What does 1 Corinthians 14:24 mean?
ESV: But if all prophesy, and an unbeliever or outsider enters, he is convicted by all, he is called to account by all,
NIV: But if an unbeliever or an inquirer comes in while everyone is prophesying, they are convicted of sin and are brought under judgment by all,
NASB: But if all prophesy, and an unbeliever or an outsider enters, he is convicted by all, he is called to account by all;
CSB: But if all are prophesying and some unbeliever or outsider comes in, he is convicted by all and is called to account by all.
NLT: But if all of you are prophesying, and unbelievers or people who don’t understand these things come into your meeting, they will be convicted of sin and judged by what you say.
KJV: But if all prophesy, and there come in one that believeth not, or one unlearned, he is convinced of all, he is judged of all:
Verse Commentary:
In the previous verse, Paul imagined an unbeliever entering into a Christian church service in which everyone is speaking in tongues, with nobody to interpret what is being said. The inevitable conclusion of these unbelievers would be that Christians were out of their minds, a group of crazy people. Even if those Christians were speaking words given by God in a real language, the lack of an interpreter would ensure that nobody would perceive any truth.

Now Paul contrasts that with a slightly different scenario: an unbeliever arriving as everyone is exercising the gift of prophecy. This gift was thought to be the Holy Spirit-empowered ability to clearly declare God's specially revealed truth for the benefit of others.

The result in this scenario would be exactly the opposite of an unbeliever witnessing an uncontrolled use of the tongues gift. Those hearing God's Word as legitimately delivered to them through the gift of prophecy would experience conviction. They would be able to understand and process what they heard. They could become aware of and burdened by their own guilt for their sinfulness. They would be forced to be accountable for their sin and for their response to God's offer of grace through faith in Christ.

It's important to understand that not everyone in the church at Corinth had the gift of tongues or the gift of prophecy. Paul has written that they should desire that some have the gift of prophecy (1 Corinthians 14:1), and he has even said he wishes all of them had the gift of tongues (1 Corinthians 14:5). Only a portion of them had either gift, however.

Paul's point is that if everyone could prophesy, it would be far better for unbelievers than if everyone could speak in tongues.
Verse Context:
First Corinthians 14:1–25 describes why the gift of prophecy is superior to the gift of tongues in church services, especially when nobody with the gift of interpreting tongues is available. Prophecy benefits everyone in the room with a revelation from God. Praying in a tongue, when nobody can interpret, only benefits the one praying. In fact, displaying the gift of tongues without interpretation may do more harm than good—it generates confusion and division. In contrast, the use of prophecy provides the opportunity for unbelievers to hear from God, be convicted about sin, and come to faith in Christ and genuine worship.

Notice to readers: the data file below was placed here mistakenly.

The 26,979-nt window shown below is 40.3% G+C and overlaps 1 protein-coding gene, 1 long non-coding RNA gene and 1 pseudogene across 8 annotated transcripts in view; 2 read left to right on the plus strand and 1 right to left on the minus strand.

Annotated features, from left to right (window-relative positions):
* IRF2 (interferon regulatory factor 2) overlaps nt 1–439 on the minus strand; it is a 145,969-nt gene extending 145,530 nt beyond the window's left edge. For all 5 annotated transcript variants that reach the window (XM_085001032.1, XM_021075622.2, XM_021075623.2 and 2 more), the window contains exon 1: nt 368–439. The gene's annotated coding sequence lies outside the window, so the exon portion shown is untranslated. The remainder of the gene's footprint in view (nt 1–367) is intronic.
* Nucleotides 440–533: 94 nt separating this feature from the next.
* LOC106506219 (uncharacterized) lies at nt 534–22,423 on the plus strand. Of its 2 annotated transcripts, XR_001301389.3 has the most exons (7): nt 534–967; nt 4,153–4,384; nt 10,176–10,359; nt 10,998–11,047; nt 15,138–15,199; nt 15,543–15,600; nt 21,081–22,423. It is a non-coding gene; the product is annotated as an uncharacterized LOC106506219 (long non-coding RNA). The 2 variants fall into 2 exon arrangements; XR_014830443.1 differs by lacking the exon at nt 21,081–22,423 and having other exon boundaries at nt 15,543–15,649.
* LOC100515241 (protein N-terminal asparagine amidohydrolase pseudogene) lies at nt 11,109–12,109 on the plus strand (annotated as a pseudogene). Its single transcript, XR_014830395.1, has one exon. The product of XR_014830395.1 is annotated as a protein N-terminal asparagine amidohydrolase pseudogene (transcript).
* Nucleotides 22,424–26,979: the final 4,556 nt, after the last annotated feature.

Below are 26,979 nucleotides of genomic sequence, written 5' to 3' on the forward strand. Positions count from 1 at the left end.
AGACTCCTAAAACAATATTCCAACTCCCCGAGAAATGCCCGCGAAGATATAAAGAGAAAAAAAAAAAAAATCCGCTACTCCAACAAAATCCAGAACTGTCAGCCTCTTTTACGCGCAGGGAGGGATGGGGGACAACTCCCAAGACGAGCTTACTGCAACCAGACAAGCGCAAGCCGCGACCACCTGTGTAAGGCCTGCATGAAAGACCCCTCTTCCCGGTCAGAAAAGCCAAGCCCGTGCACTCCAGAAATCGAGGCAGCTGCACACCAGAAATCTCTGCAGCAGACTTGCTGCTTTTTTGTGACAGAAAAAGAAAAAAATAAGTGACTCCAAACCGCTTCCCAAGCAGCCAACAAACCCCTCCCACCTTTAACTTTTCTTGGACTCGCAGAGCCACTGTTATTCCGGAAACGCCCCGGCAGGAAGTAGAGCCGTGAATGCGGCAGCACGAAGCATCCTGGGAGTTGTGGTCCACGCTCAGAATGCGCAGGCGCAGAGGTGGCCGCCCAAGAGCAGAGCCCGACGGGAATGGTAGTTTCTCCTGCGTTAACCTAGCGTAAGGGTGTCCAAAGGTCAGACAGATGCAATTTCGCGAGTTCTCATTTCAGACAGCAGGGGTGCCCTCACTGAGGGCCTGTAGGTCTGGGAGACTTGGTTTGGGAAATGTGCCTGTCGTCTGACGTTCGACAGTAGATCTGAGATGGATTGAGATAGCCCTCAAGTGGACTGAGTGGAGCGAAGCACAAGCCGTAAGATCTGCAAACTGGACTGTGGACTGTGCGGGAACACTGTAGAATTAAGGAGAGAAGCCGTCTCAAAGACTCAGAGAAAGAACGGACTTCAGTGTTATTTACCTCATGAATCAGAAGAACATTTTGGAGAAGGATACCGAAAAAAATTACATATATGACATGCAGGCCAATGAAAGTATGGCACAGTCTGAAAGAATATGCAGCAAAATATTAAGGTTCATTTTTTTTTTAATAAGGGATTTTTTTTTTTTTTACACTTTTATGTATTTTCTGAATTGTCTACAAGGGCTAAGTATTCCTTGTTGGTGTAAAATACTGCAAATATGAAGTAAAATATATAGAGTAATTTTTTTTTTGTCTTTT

Chapter Summary:
Paul encourages the Corinthians to desire the gift of prophecy, especially, among the other gifts. He shows why its use in the church service is superior to the use of the gift of tongues if nobody is available to interpret. Prophecy benefits everyone; praying in tongues with nobody to interpret benefits only the speaker. Only two or three tongues-speakers should contribute to any service, and only then one at a time and followed by interpreters. The same applies to prophecy and the gift of discerning spirits. Orderliness and building up the church are guiding principles for any worship meeting. Modern churches are divided on the extent to who which these gifts are given, or should be practiced.
Chapter Context:
1 Corinthians 14 concludes Paul's teaching on the spiritual gifts begun in chapter 12. Between them, chapter 13 declared that Christlike love matters most of all. The gift of prophecy is better than the display of the gift of tongues in worship services unless someone with the gift of interpreting tongues is available. Even then, only those things which build up the church should be included in any service, and everything should be done in an orderly way, reflecting the character of God. The final two chapters of this letter discuss the resurrection of Christ and Paul's concluding remarks.
Book Summary:
First Corinthians is one of the more practical books of the New Testament. Paul writes to a church immersed in a city associated with trade, but also with corruption and immorality. These believers are struggling to properly apply spiritual gifts and to resist the ungodly practices of the surrounding culture. Paul's letter gives instructions for real-life concerns such as marriage and spirituality. He also deals with the importance of unity and gives one of the Bible's more well-known descriptions of love in chapter 13.
Accessed 11/30/2023 5:31:07 AM
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